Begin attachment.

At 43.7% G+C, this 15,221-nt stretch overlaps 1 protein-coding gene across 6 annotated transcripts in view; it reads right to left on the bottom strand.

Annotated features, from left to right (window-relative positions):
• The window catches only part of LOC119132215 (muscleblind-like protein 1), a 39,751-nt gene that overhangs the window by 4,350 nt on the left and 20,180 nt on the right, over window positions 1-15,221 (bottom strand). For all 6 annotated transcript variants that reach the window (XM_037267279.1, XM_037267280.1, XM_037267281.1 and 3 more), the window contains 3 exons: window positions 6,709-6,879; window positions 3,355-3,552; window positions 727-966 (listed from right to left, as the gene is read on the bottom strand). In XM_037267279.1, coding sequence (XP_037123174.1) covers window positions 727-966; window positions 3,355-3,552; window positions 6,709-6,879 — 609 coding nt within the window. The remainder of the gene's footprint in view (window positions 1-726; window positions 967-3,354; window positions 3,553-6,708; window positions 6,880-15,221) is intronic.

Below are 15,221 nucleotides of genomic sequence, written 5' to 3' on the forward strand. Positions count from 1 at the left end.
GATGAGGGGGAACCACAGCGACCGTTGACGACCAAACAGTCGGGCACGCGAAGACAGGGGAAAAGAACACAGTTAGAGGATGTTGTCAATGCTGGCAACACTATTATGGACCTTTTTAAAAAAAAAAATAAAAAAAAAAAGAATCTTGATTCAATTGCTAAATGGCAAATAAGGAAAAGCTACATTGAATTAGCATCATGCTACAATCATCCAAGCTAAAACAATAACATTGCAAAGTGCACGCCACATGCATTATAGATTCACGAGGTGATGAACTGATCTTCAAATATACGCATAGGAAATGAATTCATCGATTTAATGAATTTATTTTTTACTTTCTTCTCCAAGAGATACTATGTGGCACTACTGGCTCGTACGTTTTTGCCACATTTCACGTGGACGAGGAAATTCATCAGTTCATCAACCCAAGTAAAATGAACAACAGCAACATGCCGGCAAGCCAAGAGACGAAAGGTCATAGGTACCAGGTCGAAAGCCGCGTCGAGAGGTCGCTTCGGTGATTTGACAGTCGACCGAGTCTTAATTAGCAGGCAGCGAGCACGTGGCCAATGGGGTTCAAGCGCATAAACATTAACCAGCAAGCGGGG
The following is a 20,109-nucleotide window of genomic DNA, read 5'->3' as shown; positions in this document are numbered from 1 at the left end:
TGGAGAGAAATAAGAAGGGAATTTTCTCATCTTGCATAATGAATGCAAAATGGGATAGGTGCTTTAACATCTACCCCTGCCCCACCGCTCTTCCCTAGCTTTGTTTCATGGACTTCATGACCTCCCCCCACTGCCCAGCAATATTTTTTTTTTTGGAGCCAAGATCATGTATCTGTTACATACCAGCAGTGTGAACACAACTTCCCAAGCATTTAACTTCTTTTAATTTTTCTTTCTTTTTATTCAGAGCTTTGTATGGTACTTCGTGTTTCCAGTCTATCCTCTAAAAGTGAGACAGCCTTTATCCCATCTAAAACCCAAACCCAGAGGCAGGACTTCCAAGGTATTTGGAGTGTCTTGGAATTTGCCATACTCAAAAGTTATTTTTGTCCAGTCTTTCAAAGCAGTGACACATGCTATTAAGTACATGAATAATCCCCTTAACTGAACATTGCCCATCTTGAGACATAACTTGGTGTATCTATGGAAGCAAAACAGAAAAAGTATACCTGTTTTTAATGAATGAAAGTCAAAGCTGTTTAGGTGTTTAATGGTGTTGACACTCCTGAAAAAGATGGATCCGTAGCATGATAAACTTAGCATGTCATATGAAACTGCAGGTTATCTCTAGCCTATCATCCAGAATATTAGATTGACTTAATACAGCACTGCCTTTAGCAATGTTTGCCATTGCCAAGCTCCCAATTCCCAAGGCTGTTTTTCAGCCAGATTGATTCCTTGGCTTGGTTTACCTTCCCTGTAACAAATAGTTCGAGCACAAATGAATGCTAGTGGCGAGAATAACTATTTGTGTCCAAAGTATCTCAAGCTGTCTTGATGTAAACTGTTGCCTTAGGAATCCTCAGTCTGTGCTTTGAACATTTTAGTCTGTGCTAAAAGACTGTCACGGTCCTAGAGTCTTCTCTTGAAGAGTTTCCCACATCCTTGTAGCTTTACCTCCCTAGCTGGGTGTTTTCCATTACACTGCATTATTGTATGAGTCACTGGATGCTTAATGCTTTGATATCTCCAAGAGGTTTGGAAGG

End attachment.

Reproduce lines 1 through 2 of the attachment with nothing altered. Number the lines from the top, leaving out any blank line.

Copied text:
At 43.7% G+C, this 15,221-nt stretch overlaps 1 protein-coding gene across 6 annotated transcripts in view; it reads right to left on the bottom strand.

Annotated features, from left to right (window-relative positions):